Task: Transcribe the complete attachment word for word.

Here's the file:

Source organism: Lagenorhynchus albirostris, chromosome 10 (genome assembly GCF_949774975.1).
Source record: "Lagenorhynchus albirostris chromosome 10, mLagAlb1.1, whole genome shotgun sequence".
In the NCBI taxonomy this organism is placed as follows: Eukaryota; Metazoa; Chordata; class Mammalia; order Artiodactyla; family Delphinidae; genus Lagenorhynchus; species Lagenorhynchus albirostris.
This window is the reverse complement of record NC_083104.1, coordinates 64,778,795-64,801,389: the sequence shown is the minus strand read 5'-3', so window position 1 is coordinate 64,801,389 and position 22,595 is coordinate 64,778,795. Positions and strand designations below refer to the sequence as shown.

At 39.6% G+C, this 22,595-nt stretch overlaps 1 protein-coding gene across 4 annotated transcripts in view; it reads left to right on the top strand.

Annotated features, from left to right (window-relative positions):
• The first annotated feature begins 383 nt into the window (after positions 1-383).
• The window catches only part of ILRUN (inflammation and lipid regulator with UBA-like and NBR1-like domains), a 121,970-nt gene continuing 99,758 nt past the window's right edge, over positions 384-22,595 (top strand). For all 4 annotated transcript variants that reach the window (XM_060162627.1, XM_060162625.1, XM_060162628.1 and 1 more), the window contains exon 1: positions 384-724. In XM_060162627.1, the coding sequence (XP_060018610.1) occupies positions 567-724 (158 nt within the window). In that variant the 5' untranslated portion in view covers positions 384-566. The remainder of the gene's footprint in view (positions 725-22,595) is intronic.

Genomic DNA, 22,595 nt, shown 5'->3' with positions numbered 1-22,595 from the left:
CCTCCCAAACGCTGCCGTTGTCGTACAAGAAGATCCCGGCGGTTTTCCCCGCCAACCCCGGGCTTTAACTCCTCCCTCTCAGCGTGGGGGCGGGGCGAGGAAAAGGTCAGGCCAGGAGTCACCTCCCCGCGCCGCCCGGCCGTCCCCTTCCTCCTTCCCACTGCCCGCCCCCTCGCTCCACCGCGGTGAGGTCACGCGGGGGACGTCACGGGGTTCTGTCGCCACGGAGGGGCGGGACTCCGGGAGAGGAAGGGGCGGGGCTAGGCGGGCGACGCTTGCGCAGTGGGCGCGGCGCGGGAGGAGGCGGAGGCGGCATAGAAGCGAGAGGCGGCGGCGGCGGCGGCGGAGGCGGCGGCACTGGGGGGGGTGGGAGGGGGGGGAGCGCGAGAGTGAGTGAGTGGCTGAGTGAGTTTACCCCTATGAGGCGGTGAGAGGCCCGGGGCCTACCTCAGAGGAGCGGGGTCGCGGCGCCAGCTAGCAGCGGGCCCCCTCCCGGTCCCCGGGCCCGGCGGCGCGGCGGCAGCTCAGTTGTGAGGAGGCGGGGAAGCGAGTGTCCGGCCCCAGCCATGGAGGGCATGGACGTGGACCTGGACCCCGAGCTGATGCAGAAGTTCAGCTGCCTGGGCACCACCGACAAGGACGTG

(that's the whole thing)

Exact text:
Source organism: Lagenorhynchus albirostris, chromosome 10 (genome assembly GCF_949774975.1).
Source record: "Lagenorhynchus albirostris chromosome 10, mLagAlb1.1, whole genome shotgun sequence".
In the NCBI taxonomy this organism is placed as follows: Eukaryota; Metazoa; Chordata; class Mammalia; order Artiodactyla; family Delphinidae; genus Lagenorhynchus; species Lagenorhynchus albirostris.
This window is the reverse complement of record NC_083104.1, coordinates 64,778,795-64,801,389: the sequence shown is the minus strand read 5'-3', so window position 1 is coordinate 64,801,389 and position 22,595 is coordinate 64,778,795. Positions and strand designations below refer to the sequence as shown.

At 39.6% G+C, this 22,595-nt stretch overlaps 1 protein-coding gene across 4 annotated transcripts in view; it reads left to right on the top strand.

Annotated features, from left to right (window-relative positions):
• The first annotated feature begins 383 nt into the window (after positions 1-383).
• The window catches only part of ILRUN (inflammation and lipid regulator with UBA-like and NBR1-like domains), a 121,970-nt gene continuing 99,758 nt past the window's right edge, over positions 384-22,595 (top strand). For all 4 annotated transcript variants that reach the window (XM_060162627.1, XM_060162625.1, XM_060162628.1 and 1 more), the window contains exon 1: positions 384-724. In XM_060162627.1, the coding sequence (XP_060018610.1) occupies positions 567-724 (158 nt within the window). In that variant the 5' untranslated portion in view covers positions 384-566. The remainder of the gene's footprint in view (positions 725-22,595) is intronic.

Genomic DNA, 22,595 nt, shown 5'->3' with positions numbered 1-22,595 from the left:
CCTCCCAAACGCTGCCGTTGTCGTACAAGAAGATCCCGGCGGTTTTCCCCGCCAACCCCGGGCTTTAACTCCTCCCTCTCAGCGTGGGGGCGGGGCGAGGAAAAGGTCAGGCCAGGAGTCACCTCCCCGCGCCGCCCGGCCGTCCCCTTCCTCCTTCCCACTGCCCGCCCCCTCGCTCCACCGCGGTGAGGTCACGCGGGGGACGTCACGGGGTTCTGTCGCCACGGAGGGGCGGGACTCCGGGAGAGGAAGGGGCGGGGCTAGGCGGGCGACGCTTGCGCAGTGGGCGCGGCGCGGGAGGAGGCGGAGGCGGCATAGAAGCGAGAGGCGGCGGCGGCGGCGGCGGAGGCGGCGGCACTGGGGGGGGTGGGAGGGGGGGGAGCGCGAGAGTGAGTGAGTGGCTGAGTGAGTTTACCCCTATGAGGCGGTGAGAGGCCCGGGGCCTACCTCAGAGGAGCGGGGTCGCGGCGCCAGCTAGCAGCGGGCCCCCTCCCGGTCCCCGGGCCCGGCGGCGCGGCGGCAGCTCAGTTGTGAGGAGGCGGGGAAGCGAGTGTCCGGCCCCAGCCATGGAGGGCATGGACGTGGACCTGGACCCCGAGCTGATGCAGAAGTTCAGCTGCCTGGGCACCACCGACAAGGACGTG